It seems to me that there is only one organization which is capable of making a profit in this enterprise. That would be law enforcement. No one questions why the FBI has the most massive database of child pornography on earth. Everyone's so happy when they run their website "stings" no one even questions what they gave away to entice people into ordering their "premium services". What they agreed to do. What they actually delivered in order to "maintain their cover a little bit longer". And who's really keeping track of the money paid to the FBI in the course of these so called stings?

I think there might be a reason why the government is having such a hard time shutting down these kiddie porn rings, and I think it has a great deal to do with the fact that the majority of their customers are within the jurisdiction of the FBI.

A helpful link:

Monday, February 4, 2013

Whispering In The Dark

Much of the material I've posted so far is not new.  I've been posting on the internet on various forums, discussion boards, blog comments, and the like for years, refining my arguments and discarding the old ideas that I once held that couldn't stand up to proper scrutiny.  Many of my blog posts are ones I've been refining for years in debates and discussions, slightly edited for the blog format. 

I've also been banned from a lot of places.  I don't post abusive content.  I don't troll.  I don't drag conversations off topic.  What I do is talk openly about pedophilia and acknowledge the fact that I'm attracted to prepubescent girls. 

Now, as a rule, I tend to avoid any messageboard where young girls in my age of attraction are allowed to post.  I do this for my own legal protection, and to remove from the arsenal of my opponents the ability to accuse me of being on the board for the purpose of picking up kids.  That doesn't actually stop them from using that tactic, mind you, but I do put in some effort to make that a non-issue regardless. 

People have the right to set whatever rules they like in their own spaces.  I can't deny them the right to throw me out any more than I can deny the KKK the right to ban civil rights activists from their forums.  The owners of a space can censor and restrict freedom of speech for any or no reason.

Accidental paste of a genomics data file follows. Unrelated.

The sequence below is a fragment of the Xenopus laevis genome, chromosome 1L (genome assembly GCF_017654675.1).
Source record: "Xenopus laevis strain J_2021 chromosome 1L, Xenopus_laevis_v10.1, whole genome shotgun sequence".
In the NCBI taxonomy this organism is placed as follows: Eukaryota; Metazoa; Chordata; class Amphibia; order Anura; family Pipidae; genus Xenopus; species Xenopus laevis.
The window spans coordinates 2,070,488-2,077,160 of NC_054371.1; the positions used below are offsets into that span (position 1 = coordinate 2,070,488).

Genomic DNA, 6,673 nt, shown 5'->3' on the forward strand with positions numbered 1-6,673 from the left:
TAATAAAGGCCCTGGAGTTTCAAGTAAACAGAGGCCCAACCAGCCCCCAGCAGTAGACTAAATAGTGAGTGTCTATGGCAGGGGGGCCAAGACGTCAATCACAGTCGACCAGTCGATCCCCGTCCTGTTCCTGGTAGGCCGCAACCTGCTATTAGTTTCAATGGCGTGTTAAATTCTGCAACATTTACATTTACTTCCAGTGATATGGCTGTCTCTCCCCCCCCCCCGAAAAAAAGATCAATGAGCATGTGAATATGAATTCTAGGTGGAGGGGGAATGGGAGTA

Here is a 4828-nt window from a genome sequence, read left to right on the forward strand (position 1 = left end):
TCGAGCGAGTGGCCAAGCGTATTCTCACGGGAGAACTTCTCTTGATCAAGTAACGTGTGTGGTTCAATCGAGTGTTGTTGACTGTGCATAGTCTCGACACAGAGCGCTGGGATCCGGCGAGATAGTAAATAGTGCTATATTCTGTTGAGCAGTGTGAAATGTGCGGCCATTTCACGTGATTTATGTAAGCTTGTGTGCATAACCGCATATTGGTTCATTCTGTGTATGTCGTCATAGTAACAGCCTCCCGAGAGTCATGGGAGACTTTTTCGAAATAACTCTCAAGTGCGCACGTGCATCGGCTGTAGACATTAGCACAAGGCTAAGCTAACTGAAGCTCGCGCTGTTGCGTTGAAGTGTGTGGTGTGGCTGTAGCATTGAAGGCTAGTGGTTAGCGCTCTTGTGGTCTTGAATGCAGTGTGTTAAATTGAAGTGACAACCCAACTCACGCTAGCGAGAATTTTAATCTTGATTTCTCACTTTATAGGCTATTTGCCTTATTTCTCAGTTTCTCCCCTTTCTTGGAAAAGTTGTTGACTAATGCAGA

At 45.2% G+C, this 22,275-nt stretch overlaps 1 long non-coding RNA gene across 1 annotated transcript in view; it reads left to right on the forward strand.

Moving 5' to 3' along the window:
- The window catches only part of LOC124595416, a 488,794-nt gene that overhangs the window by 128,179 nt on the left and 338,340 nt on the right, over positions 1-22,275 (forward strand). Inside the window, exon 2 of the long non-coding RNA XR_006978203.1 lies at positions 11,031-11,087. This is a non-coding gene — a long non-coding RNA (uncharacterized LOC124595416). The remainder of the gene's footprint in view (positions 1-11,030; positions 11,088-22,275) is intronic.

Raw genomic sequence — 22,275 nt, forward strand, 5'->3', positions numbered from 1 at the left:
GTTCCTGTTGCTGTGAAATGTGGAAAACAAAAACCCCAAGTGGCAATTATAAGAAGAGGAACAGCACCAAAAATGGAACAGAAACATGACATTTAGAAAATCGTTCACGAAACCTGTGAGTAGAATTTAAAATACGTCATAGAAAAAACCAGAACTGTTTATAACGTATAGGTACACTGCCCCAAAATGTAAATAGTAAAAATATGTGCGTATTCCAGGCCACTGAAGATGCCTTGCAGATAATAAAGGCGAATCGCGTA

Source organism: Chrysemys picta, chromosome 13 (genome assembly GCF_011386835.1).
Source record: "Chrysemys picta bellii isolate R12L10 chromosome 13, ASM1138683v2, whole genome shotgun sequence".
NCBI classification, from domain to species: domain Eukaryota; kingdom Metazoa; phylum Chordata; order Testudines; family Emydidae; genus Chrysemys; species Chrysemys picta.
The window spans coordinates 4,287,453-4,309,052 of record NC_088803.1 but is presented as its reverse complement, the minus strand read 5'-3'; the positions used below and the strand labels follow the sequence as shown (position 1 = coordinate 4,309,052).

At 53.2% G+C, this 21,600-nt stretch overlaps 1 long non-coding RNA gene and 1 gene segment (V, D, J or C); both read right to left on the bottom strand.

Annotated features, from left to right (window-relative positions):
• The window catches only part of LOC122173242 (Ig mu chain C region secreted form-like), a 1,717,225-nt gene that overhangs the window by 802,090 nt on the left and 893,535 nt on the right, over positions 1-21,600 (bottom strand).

This is not me acknowledging that they have some moral right to do so, mind you.  That is only me acknowledging their practical ability to do so.  The fact of the matter is that I actually value freedom of speech.  The free marketplace of ideas is something I value so greatly that I very much will defend, to the death, the right of those who want me raped and murdered to spout their bigotry as loud as they please in the public forum of their choosing. 

How could I not value the free marketplace of ideas when it is that very thing which has allowed me to grow and develop my moral and ethical philosophy to the extent that I've managed?  If my ideas had never been subject to the brutal scrutiny of my detractors, I might never have abandoned faulty ones I once held, and I might never have seen the contradictions between some of my old ideas.  If people had not been so free to try to publicly tear down my arguments, I never would have been pushed to build a case and defend them properly. 

But those who hate me will no doubt be heartened by the fact that I'm getting tired.  I can force myself into otherwise open messageboards which choose to censor my ideas, in the hope of a few days of argument and potential growth, but it's feeling less and less worth my time to invade these "public" spaces in the face of the draconian censorship efforts made to scrub their forum clean of any trace of my passing. 

So I'm left with the question of what to do now.  That's part of why this blog exists.  I've been getting sick of my virtual posters being torn down before anyone but the censors had a chance to see them.  At least if someone ever finds their way to this blog, it'll be here long enough for them to read and consider the arguments herein. 

But what good is this blog without people willing to engage with me?  What is the value of making arguments that I'll never be able to say have stood up to vigorous attempts to eviscerate? 

Whenever I'm banned from someplace, the same platitude is always handed out.  "There are plenty of other places on the internet for you to talk, so I don't have to be bothered by the implications of not letting you talk in mine."

In practice, what these people might as well have said is: "Freedom of speech is the freedom to whisper in the dark where no one can hear."

This blog has a strict no censorship policy.  Adbots and generic spam will be cleaned out for the sake of facilitating actual conversation, and porn links will be removed to protect the blog legally, but I will never censor anyone's view on the subject at hand, whatever it may be, and however that view is articulated. 

I want people who disagree with me here.  I want intelligent opposition who can point out the faults and flaws in my arguments.  I want overemotional idiots spouting profanities and death threats at me.  I want to hear from those who agree with me on a principle, but think I've got the details wrong.  And I want any other opinion, good or bad that you have.